However, an increasing minority (30 percent) also believe that faith is “largely old fashioned and out of date,” representing a 10-point increase in non-believers over the past two decades.
The results were in keeping with a long-term decline in religiosity since the 1950s, when 82 percent of Americans thought that faith was useful to address modern moral dilemmas.
The poll results from May’s “Values and Beliefs” survey show a slight increase of support for religious belief from 2010, when 53 percent affirmed its importance.
The relevance of religion was also correlated with certain political views: 72 percent of U.S. conservatives agreed that religion is important, compared to 58 percent of moderates and 36 percent of liberals.
Other poll findings divided respondents by church attendance, age, and gender:
- 84 percent of weekly churchgoers affirmed religion’s significance, compared to 36 percent who attend services less than once a month;
- 67 percent who believe that religion is outdated identified with no particular faith;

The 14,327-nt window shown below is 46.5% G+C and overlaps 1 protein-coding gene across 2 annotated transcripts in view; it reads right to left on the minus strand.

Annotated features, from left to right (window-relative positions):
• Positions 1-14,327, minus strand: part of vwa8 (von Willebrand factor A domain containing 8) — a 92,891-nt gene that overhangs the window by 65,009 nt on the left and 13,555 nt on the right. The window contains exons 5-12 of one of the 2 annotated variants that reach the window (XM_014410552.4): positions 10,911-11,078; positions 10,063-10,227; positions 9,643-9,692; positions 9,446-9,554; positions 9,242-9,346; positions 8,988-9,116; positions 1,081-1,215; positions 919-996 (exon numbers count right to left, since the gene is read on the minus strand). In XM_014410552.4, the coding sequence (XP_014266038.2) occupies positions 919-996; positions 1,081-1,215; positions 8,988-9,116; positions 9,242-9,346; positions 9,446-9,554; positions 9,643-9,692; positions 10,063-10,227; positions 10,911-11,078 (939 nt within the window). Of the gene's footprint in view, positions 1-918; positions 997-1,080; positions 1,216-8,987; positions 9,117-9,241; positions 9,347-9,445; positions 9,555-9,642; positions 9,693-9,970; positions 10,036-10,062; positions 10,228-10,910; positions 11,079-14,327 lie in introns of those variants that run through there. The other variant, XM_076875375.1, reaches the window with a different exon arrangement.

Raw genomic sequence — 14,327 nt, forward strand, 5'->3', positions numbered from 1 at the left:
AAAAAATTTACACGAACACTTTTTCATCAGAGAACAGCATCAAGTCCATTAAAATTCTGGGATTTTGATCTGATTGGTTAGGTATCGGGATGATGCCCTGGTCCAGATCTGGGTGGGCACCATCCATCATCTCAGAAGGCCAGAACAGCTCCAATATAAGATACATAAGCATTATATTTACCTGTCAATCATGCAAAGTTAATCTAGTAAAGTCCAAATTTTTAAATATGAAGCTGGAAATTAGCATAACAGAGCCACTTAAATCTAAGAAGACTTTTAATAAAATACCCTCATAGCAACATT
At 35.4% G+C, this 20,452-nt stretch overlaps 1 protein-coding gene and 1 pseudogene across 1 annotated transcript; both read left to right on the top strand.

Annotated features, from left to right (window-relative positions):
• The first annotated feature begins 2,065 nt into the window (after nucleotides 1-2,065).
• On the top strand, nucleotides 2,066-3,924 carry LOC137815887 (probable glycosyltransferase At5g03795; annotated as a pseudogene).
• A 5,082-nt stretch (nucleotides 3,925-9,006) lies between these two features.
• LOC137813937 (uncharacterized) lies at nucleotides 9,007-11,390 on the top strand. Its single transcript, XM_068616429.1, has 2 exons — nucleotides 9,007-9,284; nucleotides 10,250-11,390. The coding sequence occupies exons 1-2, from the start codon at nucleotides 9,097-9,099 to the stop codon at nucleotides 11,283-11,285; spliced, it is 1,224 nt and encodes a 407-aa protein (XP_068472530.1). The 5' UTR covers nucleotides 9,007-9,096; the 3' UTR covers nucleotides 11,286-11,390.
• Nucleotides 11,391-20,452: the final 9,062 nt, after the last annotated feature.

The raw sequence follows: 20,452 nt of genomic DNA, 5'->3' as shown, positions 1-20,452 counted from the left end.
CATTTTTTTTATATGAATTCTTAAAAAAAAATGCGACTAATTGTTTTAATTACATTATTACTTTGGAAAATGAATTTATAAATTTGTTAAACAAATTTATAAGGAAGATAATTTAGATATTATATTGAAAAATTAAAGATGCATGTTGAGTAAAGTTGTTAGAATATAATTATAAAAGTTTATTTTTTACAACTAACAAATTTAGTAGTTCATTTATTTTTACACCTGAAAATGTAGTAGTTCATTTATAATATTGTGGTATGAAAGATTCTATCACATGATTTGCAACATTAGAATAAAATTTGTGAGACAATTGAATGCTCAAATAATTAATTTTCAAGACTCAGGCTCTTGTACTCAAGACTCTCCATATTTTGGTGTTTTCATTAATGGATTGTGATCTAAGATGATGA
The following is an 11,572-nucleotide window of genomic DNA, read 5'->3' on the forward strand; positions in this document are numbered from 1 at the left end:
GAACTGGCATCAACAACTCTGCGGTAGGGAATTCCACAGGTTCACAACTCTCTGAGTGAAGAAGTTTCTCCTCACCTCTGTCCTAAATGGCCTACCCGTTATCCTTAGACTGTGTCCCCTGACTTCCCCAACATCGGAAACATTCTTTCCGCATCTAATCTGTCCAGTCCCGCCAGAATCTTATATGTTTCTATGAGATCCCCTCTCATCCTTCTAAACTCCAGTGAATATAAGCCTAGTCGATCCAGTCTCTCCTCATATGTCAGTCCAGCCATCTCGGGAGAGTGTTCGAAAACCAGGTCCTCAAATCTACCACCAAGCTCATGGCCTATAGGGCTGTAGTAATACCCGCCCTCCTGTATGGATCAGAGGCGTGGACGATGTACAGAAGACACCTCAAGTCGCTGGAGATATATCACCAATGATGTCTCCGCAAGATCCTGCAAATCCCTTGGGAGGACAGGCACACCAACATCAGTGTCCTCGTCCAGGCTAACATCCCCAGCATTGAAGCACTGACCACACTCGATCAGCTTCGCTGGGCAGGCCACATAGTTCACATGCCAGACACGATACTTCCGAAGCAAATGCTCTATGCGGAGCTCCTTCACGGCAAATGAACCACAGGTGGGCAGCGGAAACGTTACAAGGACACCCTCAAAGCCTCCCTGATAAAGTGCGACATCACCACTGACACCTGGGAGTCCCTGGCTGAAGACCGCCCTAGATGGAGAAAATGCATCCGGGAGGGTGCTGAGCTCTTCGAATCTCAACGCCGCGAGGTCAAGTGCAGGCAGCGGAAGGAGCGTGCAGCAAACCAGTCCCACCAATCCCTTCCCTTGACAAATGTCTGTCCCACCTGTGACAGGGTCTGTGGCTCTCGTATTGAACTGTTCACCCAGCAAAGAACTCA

- More women than men believe that religion is important (62 percent versus 52 percent); and
- Older Americans over the age of 65 (62 percent) had more faith than those between the ages of 18 and 29 (48 percent).
Friday’s survey also found that religion had varying significance in different regions of the United States:
- The majority of Southerners (68 percent) think that religion is important, followed by 56 percent from the Midwest;
- Americans from the West Coast closely reflected the national average, with 51 percent of believers compared to 37 percent of non-believers’;
- Residents of the East Coast were least likely to believe that religion was relevant (41 percent)